New Data Highlight Disparities In Students Learning In Person vs. Remotely
The Education Department created the survey in response to an executive action signed by President Biden on his first full day in office. To obtain results quickly, researchers used the existing infrastructure of the National Assessment of Educational Progress, the testing program also known as “The Nation’s Report Card.”
More than a year after schools around the country first switched to virtual learning, this is the first attempt at federal data collection on the progress of school reopening. Although the Trump administration pushed for school reopening, it made no such efforts. “I’m not sure there’s a role at the department to collect and compile that research,” former Education Secretary Betsy DeVos said last October.
This survey covers a nationally representative sample of around 7,000 schools, half of which were educating fourth-graders and the other half educating eighth-graders (those being grades included in The Nation’s Report Card testing).
New results will be reported monthly through at least July. The results are intended to provide context for The Nation’s Report Card in 2022, and state tests, which the Biden administration is requiring this year.
The survey is also intended to pinpoint inequities. For example, among the other key findings: More than 4 in 10 districts said they were giving priority to students with disabilities for in-person instruction. Yet in practice, 39% of elementary students with disabilities remained remote, compared with 44% overall. Many families of students with disabilities have said that their children receive limited benefit from virtual learning.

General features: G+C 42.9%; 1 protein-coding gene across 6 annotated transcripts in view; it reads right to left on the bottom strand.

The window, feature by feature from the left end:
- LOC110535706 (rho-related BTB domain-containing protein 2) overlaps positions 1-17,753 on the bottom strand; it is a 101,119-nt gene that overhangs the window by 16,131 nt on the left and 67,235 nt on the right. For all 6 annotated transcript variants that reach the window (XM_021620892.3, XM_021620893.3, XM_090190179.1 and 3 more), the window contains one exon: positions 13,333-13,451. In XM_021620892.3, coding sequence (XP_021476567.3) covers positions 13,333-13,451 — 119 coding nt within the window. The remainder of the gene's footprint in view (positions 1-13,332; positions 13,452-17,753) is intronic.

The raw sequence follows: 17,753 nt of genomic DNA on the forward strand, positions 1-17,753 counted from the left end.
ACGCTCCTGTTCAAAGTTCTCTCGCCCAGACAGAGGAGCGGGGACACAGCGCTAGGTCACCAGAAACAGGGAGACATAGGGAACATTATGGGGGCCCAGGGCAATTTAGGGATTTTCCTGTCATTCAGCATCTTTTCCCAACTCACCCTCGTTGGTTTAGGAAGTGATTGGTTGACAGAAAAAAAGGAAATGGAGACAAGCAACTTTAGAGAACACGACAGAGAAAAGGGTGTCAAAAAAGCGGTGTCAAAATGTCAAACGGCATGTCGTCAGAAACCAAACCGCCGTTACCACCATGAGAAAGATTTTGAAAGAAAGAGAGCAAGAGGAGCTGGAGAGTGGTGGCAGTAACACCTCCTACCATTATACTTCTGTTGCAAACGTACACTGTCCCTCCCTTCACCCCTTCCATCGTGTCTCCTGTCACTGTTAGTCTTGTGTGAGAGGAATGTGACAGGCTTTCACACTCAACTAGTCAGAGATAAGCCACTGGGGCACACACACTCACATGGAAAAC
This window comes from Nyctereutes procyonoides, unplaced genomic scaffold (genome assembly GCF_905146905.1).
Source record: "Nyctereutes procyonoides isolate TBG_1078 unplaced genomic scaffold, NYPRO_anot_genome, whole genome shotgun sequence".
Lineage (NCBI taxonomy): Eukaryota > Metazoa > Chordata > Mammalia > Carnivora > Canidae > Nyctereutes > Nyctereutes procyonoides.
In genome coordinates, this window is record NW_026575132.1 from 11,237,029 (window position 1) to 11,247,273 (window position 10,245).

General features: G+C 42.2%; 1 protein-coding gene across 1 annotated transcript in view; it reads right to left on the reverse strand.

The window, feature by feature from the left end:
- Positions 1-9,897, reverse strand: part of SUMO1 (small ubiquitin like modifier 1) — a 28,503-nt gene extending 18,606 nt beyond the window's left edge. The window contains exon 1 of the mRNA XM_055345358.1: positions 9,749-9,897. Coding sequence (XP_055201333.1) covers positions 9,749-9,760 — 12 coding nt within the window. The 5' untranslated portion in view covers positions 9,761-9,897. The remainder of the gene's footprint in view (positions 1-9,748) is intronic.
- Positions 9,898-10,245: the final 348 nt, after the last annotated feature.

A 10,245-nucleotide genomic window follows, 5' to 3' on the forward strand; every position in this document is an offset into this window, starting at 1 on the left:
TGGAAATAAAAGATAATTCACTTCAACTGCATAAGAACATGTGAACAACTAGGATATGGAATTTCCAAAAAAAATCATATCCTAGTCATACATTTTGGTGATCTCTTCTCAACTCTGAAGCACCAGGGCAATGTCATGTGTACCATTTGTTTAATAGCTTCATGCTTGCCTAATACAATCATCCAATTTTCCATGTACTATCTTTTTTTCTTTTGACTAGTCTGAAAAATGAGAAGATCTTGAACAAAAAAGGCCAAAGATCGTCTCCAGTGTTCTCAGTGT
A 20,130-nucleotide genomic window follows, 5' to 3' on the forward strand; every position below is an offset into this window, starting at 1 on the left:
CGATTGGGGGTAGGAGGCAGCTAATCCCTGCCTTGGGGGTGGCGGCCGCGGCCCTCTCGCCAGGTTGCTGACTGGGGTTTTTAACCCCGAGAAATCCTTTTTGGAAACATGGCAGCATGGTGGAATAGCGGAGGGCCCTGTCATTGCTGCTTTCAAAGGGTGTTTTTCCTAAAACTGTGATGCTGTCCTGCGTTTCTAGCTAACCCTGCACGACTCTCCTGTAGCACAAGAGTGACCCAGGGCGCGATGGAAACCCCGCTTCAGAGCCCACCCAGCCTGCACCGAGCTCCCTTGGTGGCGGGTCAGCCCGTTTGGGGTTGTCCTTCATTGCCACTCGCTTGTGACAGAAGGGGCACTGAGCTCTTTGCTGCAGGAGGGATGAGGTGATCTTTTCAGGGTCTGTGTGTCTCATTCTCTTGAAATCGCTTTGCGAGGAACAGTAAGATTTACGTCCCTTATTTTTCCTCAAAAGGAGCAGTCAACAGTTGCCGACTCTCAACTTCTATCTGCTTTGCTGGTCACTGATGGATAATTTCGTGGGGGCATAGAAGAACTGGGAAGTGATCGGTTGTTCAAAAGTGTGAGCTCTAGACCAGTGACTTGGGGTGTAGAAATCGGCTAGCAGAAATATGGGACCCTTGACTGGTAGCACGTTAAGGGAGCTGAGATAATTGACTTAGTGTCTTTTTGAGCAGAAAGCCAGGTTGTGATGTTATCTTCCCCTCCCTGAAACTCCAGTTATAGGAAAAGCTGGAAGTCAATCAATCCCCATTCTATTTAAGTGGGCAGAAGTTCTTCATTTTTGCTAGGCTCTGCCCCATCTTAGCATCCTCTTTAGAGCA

Finally, this pilot survey asked how many hours of live video instruction students were receiving when learning remotely. The majority of schools said they are offering more than three hours per day. But 10% of eighth-graders, and 5% of fourth-graders, are getting no live instruction at all when learning remotely. They may be working on other activities such as homework packets, or software, or watching pre-recorded lessons.
The response rate to this nationally representative survey varied around the country and was lowest in the Northeast. Notably, out of 27 large urban districts targeted in the survey, 16 declined to participate.
Previously, NPR has been citing school reopening data provided by an organization called Burbio. Burbio scrapes school district websites to find out whether school is being offered hybrid, full-time or all-virtual. Their data set — 1,200 school districts representing 35,000 schools and nearly half of the U.S. school population, is larger than that covered in this federal survey.